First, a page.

One thing that I really always thought about was, and this is like one of the things that’s said about the Hold Steady: Obviously we’re a classic rock influenced band, but we all kind of come from punk rock. And the thing in the 90’s that was so impressive about people like Fugazi was like, they’d do those shows at Fort Wilson or whatever, and they’d say, it wasn’t like “We’re gonna raise ten million dollars to keep Republicans out of Congress forever.” It was more like, “We’ve got this health clinic that helps underprivileged people and they need ten thousand dollars really badly. And we think we can do it.” And so to me, I just felt like, you know there’s more and more as we have things that come up, you know benefits, as a band you think at some point you need to give back to charity. Like this is something we can do. Mike left behind two young children, you know. It feels good. I went to a Mets game with his family the other

PHAWKER: Sure, sure. So K and L, are those the initials of his kids’ first names?

CRAIG FINN: Yeah, yeah.

PHAWKER: Well that’s very noble, and my hat is off to you on that. So for the last two years you’ve been re-issuing the early Hold Steady albums in remastered form with bonus tracks. Are these mostly tracks from those recording sessions or that era that did not make the album?

CRAIG FINN: Yeah, we are in the process of, if we were more organized or had a bigger organization, we’d be dropping the re-release of Stay Positive at this moment. Instead, I am working on it, and I think we’ll have it out by Christmas. But with that said, Stay Positive is the most well-documented release of our catalog. We made so many demos for that record, which is to say we have really good stuff that’s gonna come out eventually.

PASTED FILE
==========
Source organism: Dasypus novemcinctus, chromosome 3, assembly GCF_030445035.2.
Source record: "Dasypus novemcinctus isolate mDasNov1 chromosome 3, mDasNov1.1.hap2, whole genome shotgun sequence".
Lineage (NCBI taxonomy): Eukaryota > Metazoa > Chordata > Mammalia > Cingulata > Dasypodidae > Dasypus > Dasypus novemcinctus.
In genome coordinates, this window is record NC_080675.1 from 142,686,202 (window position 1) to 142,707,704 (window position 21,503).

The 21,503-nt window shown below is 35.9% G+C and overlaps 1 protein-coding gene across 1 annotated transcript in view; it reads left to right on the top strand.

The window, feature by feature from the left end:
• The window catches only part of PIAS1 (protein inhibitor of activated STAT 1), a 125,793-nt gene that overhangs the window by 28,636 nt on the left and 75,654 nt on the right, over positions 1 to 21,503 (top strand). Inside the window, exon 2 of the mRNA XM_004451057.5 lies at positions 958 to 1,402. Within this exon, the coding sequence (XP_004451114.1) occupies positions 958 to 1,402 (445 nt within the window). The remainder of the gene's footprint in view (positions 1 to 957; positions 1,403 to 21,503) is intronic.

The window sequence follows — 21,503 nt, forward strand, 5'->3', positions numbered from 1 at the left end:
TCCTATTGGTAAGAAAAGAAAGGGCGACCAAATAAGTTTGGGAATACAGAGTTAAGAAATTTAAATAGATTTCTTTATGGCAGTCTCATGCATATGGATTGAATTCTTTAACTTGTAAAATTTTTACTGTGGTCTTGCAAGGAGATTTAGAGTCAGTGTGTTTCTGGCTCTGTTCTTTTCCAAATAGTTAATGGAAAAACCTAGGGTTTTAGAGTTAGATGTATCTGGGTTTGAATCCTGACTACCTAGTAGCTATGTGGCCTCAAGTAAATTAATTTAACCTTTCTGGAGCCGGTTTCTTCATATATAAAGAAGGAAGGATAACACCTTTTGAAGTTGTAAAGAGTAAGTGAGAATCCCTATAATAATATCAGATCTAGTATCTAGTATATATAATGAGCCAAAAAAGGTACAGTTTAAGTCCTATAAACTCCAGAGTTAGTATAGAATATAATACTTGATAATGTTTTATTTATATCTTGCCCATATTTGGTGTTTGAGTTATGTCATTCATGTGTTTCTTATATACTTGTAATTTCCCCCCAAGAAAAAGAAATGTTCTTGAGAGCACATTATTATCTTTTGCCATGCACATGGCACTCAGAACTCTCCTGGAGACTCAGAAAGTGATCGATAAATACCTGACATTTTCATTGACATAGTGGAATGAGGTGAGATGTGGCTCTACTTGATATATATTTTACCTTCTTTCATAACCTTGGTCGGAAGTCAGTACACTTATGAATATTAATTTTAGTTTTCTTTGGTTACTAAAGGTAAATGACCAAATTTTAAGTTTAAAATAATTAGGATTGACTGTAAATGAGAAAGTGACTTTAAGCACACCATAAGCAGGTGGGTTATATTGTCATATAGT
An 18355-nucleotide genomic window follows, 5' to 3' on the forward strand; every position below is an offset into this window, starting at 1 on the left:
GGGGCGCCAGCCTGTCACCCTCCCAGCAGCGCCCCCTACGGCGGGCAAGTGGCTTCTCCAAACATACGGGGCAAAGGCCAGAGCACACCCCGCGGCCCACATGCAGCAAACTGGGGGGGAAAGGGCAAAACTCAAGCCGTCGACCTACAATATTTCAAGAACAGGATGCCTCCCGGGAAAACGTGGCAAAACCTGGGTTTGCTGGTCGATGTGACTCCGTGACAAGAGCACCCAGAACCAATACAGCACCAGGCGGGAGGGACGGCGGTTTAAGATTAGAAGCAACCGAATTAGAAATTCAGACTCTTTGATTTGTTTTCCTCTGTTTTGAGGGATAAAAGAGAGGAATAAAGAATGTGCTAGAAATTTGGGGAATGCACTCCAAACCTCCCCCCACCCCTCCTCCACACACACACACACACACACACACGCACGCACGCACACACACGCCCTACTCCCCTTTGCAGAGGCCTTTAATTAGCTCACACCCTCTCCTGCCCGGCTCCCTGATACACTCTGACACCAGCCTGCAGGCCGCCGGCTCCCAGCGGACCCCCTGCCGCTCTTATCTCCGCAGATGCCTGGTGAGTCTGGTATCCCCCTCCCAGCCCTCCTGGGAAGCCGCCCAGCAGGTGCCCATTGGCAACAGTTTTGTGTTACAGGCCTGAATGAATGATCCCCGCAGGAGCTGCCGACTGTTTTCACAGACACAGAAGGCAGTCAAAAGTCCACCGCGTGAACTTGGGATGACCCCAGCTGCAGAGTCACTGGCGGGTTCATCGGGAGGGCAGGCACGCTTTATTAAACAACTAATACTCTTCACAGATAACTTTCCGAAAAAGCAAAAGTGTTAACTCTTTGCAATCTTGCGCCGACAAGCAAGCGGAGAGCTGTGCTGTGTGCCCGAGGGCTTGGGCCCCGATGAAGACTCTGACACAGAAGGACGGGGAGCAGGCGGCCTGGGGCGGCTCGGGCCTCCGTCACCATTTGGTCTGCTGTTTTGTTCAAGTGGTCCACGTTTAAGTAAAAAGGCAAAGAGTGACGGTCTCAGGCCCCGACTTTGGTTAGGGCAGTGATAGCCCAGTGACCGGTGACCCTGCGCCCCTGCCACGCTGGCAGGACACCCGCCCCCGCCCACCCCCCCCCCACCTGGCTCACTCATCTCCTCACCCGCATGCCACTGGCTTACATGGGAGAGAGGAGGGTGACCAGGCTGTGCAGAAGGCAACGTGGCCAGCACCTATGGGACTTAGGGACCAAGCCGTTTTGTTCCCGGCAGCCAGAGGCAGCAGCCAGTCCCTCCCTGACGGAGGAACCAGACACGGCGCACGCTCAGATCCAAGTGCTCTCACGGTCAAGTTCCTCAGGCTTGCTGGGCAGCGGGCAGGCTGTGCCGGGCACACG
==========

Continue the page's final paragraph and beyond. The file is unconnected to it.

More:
PHAWKER: Okay, so the one record that I was really digging on is Almost Killed Me, the first one, which you will be happy to hear in my opinion, has aged quite well. And I think we might’ve talked a little bit about this last time, but I’m still kind of hung up on the last song on that album, “Killer Parties” – I think between that and “The Swish,” they’re my favorite songs. But that “Killer Parties” song, it features what I think is the greatest couplet which is really saying something, because I really think you are a never ending fountain of great couplets. I really think you are a remarkable writer, rock n’ roll or otherwise, and I’m not easily amused in that regard. The line that slays me every time is: “If they ask you about Charlemagne, be polite and say something vague.” Charlemagne is a recurring character in your early work. But I’m wondering who is Charlemagne based on or is he totally made up, and what made you name him Charlemagne?